“We write to get rid of the voices in our head,” is something writers tend to jokingly say. Well, to some degree, that’s true. We have many stories, and many voices, clamoring for attention up there. Our outlet is getting those voices on paper.
Some authors tend to prefer one POV, but others like having multiple to work with. This can mean anything from dual POV, such as Maggie Stiefvater’s The Scorpio Races, to three person POV, such as Jeff Zentner’s The Serpent King, or multiple POV, such as Leigh Bardugo’s Six of Crows.
Sometimes the project will determine what style you use. If there’s a large, sprawling world with different cultures, it’s probably a good idea to use multiple POVs so the reader can see as much of the world as possible. But if you’re writing a contemporary set in a small town with a limited number of characters, one POV would help the reader get close your main character and their environment.
Of course, this changes for each author/book and what they want to accomplish with the story, and also what they’re comfortable with writing. But if you’re thinking of tackling a multiple POV book, here are some tricks and tips to help:
- When you write notes, give each character a color or a symbol. When I think of a character, I tend to think of images associated with them. If they have fire magic, I see oranges and reds. Giving your characters different colors or symbols will help distinguish them not only in your story notes, but in your mind as you work with them.
- After writing up a story outline (if you outline), write separate outlines for each character. While writing my most recent book, I had five POVs to juggle. Something that helped considerably was having a master story outline to refer back to, but also having five separate outlines attached to it—one for each POV. This helps break down important plot points and emotional turns in the book, and also keeps track of what knowledge each character has as the plot unfolds.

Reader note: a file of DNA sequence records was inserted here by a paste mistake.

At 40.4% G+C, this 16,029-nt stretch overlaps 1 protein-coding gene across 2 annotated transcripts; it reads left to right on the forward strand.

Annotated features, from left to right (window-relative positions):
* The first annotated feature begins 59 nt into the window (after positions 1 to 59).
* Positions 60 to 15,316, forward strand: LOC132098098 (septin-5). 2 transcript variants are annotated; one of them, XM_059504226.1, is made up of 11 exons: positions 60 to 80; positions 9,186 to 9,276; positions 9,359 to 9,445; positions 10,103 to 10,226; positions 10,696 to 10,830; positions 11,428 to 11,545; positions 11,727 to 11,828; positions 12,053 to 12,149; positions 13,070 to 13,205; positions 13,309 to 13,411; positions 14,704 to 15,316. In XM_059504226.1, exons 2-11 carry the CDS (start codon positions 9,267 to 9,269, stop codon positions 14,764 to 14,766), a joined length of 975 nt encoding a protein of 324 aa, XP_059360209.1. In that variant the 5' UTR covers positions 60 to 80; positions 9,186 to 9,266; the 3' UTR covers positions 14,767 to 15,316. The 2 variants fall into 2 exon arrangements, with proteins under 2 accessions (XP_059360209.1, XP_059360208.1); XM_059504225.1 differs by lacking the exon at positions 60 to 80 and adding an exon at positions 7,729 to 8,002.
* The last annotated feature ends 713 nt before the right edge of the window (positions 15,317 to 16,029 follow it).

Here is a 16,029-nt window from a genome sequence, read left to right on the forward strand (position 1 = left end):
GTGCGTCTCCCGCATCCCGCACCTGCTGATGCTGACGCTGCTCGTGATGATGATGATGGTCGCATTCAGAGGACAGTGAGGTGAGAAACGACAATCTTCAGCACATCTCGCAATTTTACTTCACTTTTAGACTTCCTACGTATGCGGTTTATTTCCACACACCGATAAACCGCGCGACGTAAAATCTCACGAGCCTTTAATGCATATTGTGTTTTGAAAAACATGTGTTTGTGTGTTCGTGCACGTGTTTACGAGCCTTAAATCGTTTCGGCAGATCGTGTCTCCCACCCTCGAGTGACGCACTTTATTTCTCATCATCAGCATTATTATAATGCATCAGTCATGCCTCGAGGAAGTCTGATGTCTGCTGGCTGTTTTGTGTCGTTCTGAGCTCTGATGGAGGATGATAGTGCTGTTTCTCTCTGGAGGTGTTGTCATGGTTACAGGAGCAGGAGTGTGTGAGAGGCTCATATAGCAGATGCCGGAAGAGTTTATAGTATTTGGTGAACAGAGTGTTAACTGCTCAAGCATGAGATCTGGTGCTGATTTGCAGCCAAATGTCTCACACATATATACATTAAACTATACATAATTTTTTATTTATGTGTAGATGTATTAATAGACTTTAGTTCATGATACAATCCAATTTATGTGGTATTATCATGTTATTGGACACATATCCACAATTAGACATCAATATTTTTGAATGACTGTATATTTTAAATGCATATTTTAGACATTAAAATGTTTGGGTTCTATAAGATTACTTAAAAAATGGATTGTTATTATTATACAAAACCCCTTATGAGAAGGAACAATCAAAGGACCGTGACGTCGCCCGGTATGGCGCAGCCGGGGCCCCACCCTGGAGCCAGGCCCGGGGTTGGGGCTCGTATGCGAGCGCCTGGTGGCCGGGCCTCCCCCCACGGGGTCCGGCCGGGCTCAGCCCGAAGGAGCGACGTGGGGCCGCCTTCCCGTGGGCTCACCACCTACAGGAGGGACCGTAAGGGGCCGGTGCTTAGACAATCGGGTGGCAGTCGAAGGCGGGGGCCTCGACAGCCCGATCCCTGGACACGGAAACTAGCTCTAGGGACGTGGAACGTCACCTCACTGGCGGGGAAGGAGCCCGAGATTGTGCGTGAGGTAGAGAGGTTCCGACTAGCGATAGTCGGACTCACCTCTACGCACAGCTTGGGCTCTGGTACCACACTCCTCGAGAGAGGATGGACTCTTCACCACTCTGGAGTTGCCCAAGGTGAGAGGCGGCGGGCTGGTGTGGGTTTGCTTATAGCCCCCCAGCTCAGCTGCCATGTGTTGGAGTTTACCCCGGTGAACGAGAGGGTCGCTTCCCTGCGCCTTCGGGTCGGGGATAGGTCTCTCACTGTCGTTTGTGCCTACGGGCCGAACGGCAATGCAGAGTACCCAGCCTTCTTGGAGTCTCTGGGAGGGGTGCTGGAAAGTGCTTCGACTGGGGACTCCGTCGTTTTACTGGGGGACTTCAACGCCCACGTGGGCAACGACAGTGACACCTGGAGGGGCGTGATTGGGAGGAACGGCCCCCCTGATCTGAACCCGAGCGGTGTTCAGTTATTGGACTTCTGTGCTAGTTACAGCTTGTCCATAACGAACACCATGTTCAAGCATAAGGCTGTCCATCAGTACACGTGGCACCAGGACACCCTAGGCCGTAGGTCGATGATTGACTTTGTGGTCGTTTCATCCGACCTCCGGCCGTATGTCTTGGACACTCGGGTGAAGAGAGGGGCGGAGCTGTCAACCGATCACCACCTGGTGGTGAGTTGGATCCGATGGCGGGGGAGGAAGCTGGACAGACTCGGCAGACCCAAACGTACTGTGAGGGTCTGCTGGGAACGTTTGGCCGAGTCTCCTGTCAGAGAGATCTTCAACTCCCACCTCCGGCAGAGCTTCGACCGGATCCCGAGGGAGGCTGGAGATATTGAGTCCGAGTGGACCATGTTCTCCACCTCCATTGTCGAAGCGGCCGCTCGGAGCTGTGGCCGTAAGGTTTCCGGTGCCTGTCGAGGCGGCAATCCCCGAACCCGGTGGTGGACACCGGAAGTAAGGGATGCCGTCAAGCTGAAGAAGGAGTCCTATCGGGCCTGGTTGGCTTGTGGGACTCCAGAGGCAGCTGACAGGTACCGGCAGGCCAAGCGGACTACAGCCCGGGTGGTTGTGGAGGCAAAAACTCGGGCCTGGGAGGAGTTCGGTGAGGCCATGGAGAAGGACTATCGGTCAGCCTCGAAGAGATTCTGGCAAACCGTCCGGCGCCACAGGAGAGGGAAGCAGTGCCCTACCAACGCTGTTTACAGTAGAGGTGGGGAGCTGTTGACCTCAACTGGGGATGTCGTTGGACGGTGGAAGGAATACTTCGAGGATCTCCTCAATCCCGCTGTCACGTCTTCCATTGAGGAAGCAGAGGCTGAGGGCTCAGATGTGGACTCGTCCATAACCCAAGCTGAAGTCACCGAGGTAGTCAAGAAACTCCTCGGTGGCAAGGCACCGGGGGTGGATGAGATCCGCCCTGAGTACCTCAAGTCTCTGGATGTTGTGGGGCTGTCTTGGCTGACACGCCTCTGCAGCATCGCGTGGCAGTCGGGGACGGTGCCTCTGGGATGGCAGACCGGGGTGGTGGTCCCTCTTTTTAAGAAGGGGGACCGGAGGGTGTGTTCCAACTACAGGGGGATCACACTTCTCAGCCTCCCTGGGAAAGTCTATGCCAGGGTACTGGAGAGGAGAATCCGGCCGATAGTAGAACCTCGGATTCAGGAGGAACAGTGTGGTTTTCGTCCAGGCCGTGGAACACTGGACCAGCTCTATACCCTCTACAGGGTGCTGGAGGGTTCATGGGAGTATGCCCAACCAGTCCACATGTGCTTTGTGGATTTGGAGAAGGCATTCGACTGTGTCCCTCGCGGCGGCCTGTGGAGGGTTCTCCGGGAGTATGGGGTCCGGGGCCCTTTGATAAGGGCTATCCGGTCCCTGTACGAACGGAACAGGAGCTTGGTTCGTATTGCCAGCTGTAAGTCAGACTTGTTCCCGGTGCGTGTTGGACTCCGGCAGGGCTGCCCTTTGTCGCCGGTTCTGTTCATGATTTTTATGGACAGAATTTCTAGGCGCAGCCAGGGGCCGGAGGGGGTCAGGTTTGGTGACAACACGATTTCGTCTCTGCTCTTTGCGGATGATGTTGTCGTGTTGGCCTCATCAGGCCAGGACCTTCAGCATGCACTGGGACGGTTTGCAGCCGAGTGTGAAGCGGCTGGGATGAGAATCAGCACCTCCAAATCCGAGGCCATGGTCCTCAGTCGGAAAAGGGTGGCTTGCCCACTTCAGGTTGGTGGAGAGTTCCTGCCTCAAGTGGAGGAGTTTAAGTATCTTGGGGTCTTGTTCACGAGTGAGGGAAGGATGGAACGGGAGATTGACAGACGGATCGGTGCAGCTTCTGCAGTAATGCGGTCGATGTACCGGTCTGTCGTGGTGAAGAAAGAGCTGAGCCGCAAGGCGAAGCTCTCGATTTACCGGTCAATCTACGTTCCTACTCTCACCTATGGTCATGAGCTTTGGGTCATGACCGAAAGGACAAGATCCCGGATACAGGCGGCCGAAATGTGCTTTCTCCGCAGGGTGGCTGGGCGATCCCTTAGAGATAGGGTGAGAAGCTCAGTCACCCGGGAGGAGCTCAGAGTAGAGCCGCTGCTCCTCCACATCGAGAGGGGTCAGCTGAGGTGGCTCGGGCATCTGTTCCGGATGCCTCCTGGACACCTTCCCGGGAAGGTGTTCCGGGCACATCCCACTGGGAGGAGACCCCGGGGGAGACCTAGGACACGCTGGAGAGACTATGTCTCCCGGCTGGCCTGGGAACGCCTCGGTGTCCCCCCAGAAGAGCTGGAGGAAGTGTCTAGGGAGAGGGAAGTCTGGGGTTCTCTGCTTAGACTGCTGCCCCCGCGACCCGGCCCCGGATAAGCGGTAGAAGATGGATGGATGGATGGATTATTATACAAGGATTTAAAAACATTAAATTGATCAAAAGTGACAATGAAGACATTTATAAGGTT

- Give each character a different voice. We don’t all sound the same, so it makes sense for your characters to not all sound the same. In this instance, “voice” means the relationship between the narrator and the reader. Does your character have a native language but think primarily in another? Throw in some words or phrases from their native language to distinguish them from the others. Do they curse a lot? Do they have a poetic way of thinking? Do they focus more on people than setting, or vice versa? Cultivate those voices and make them as specific as possible.
- Make sure that each character has a goal and stakes. It’s fun to watch a bunch of people running around and getting into mischief, but you also need to give those people something to fight for, run away from, get over their fear of, etc. Each POV character needs to have a goal (which could coincide or clash with another POV character’s), and they also need stakes. What happens to them if they don’t achieve their goal? What happens to the other POV characters if they don’t achieve their goal? What about if they do achieve it? Remember that they’ll all be interconnected; the more connections you can make between them, the better.
It may seem daunting to write multiple POVs, but when you find a way to organize your characters and get them on the page, it’s fun to see a group of characters playing off each other. Find the tricks that work for you and have fun!
Tara Sim is a YA author found in the wilds of the Bay Area, California. When she’s not writing about magic, clocks, and boys, she drinks tea, wrangles cats, and sings opera. To find out more about her and her books, check out her website: tarasim.com. Follow her on Twitter: @EachStarAWorld.